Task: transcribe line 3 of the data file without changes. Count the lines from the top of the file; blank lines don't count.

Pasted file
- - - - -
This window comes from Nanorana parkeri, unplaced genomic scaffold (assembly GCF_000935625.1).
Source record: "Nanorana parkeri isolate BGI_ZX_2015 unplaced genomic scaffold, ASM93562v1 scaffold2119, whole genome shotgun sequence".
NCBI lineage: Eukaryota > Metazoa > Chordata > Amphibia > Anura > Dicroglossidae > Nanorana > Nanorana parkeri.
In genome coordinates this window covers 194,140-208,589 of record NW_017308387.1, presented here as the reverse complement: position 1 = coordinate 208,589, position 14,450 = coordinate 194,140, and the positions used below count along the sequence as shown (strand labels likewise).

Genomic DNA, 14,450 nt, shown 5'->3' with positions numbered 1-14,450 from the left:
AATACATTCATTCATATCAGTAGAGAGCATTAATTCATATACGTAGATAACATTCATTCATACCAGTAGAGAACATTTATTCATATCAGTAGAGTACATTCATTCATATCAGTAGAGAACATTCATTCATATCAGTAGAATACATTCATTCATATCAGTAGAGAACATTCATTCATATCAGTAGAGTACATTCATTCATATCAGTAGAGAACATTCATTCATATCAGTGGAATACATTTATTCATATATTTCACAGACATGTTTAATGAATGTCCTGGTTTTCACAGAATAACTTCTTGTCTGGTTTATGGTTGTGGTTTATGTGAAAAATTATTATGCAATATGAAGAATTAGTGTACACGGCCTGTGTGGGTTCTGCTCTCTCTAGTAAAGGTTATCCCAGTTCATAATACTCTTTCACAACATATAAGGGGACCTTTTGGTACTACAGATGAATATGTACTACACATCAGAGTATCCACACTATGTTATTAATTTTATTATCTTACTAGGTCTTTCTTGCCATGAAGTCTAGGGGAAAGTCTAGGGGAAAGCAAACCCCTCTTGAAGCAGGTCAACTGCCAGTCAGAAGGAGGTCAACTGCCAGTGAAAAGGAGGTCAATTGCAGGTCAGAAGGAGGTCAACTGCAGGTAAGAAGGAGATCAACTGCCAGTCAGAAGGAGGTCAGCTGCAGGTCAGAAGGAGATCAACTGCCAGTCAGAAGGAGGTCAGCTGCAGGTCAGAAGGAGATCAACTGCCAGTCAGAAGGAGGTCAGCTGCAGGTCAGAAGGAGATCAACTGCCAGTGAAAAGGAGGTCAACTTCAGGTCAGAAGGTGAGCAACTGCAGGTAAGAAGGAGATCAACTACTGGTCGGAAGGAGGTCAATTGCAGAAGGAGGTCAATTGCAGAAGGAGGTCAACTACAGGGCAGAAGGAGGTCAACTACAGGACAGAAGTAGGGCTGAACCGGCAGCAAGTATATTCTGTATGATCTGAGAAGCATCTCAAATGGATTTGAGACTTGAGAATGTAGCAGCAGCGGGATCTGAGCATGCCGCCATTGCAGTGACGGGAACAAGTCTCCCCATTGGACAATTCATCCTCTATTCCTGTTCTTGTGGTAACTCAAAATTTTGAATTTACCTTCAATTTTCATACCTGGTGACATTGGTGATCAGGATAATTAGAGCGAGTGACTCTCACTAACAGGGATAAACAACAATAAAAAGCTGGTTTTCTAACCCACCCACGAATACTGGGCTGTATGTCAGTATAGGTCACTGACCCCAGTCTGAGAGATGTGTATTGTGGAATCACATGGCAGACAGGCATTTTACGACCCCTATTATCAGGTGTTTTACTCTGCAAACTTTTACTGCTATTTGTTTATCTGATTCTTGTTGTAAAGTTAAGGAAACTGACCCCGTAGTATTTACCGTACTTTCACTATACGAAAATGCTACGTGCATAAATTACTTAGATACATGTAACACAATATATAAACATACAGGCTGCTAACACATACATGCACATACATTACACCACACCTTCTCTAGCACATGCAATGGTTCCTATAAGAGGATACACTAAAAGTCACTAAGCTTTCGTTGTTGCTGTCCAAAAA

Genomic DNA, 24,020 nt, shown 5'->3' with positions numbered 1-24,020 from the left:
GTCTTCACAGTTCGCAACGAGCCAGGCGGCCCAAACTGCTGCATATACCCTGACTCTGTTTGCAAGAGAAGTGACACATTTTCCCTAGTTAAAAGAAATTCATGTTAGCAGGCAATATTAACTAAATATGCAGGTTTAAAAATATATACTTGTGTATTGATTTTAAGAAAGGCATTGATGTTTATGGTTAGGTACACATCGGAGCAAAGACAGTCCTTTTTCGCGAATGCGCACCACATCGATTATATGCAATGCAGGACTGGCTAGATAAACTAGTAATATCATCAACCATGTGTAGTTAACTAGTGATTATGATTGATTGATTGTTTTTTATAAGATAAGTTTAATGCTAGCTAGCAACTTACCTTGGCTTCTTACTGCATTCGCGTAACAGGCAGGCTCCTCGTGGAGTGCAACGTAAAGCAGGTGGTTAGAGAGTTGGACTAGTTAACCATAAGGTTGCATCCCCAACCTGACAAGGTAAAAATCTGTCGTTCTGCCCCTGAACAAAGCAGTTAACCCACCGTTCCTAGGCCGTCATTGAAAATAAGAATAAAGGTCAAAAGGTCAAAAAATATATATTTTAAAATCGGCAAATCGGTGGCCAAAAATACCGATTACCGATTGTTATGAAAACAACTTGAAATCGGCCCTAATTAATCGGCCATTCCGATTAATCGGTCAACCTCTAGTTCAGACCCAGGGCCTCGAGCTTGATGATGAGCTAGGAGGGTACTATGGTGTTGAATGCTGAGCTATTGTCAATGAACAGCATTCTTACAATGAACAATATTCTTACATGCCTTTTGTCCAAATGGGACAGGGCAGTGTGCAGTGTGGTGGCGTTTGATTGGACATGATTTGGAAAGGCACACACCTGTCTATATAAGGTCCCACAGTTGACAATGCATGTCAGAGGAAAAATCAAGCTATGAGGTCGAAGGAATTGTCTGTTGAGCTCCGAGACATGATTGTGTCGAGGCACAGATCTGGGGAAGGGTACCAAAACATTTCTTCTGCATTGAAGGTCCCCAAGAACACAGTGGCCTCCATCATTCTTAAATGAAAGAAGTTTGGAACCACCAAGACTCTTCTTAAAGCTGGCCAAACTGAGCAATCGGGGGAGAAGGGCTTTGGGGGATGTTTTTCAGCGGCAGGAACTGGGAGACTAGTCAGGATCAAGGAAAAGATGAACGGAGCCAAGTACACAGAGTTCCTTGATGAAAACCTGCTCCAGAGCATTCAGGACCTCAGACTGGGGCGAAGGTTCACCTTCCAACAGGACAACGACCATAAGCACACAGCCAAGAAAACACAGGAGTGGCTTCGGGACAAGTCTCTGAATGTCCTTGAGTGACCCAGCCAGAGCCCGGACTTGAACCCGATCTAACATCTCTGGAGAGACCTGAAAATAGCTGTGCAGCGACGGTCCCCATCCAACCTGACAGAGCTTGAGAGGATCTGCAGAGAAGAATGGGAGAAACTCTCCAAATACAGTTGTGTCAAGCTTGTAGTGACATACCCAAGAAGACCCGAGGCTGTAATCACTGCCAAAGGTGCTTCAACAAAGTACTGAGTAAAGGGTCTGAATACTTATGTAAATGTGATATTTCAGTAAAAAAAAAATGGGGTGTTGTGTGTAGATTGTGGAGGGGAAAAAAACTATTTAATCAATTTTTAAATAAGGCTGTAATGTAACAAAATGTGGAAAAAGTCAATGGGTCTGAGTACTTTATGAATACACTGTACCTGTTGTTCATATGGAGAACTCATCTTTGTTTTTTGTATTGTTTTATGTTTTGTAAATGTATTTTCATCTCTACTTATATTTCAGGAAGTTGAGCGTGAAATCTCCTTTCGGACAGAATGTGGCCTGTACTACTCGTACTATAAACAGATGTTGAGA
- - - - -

NCBI lineage: Eukaryota > Metazoa > Chordata > Amphibia > Anura > Dicroglossidae > Nanorana > Nanorana parkeri.